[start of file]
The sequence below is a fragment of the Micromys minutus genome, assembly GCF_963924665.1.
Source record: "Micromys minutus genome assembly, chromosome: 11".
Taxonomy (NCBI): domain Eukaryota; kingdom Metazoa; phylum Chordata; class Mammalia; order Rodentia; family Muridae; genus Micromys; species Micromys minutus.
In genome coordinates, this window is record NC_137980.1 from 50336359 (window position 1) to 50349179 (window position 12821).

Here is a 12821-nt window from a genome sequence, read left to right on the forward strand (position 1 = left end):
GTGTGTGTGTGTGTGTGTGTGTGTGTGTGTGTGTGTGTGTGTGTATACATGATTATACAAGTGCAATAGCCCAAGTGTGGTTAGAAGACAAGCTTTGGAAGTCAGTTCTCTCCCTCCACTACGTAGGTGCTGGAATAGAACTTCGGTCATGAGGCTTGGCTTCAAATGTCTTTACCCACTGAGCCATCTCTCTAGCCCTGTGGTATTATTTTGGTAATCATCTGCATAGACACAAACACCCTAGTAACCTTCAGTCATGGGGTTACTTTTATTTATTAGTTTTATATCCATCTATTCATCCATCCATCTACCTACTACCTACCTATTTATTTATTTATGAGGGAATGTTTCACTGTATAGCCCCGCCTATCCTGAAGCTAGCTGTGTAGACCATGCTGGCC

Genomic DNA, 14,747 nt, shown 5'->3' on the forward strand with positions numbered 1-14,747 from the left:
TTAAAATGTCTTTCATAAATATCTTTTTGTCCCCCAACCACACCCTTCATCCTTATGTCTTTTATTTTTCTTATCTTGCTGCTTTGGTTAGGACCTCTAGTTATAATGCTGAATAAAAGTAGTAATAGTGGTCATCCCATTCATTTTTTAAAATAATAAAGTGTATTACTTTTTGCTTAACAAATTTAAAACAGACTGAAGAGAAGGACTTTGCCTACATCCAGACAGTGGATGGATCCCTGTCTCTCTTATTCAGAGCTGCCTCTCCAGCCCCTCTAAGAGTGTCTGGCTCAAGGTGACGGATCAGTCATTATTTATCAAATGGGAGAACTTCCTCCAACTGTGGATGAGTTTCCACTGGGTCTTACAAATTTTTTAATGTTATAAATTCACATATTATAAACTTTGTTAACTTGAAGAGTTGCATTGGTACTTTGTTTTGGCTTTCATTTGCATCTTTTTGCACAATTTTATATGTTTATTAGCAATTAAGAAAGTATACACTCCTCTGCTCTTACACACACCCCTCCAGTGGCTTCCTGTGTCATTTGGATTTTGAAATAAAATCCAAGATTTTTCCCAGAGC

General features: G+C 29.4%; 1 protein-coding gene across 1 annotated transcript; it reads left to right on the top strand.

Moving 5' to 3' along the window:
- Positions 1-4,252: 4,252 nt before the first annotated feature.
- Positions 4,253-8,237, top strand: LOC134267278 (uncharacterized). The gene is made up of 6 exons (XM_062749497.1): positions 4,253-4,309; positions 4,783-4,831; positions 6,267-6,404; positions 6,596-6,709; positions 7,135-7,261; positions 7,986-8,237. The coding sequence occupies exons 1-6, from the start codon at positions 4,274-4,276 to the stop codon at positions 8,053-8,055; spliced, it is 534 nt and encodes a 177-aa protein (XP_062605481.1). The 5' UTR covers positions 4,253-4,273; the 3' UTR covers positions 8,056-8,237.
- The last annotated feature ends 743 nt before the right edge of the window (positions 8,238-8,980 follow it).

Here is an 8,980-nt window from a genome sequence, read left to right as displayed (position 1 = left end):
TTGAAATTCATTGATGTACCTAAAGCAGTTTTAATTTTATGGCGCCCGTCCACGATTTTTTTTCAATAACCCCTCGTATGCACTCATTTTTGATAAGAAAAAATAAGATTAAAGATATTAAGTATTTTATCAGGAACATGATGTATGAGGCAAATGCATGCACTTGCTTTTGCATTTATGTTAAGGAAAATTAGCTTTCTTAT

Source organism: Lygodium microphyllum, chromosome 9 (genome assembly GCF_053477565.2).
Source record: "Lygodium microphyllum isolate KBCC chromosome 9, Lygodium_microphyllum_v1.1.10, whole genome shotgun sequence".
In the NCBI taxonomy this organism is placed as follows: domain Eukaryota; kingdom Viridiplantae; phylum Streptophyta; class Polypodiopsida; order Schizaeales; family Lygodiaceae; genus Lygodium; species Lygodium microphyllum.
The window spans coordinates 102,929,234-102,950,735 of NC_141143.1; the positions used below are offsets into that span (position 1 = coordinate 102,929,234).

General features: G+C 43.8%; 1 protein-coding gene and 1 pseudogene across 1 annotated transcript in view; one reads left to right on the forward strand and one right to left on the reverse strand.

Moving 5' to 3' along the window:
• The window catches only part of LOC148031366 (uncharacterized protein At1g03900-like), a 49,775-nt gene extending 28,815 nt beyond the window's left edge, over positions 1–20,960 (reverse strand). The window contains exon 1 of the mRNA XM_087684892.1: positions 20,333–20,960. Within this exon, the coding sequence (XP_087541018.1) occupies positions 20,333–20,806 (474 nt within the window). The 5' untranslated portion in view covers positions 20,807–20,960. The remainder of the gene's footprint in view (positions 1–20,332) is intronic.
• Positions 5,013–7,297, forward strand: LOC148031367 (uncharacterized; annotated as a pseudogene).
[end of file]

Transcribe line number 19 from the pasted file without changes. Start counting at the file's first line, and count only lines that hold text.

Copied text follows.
The window spans coordinates 102,929,234-102,950,735 of NC_141143.1; the positions used below are offsets into that span (position 1 = coordinate 102,929,234).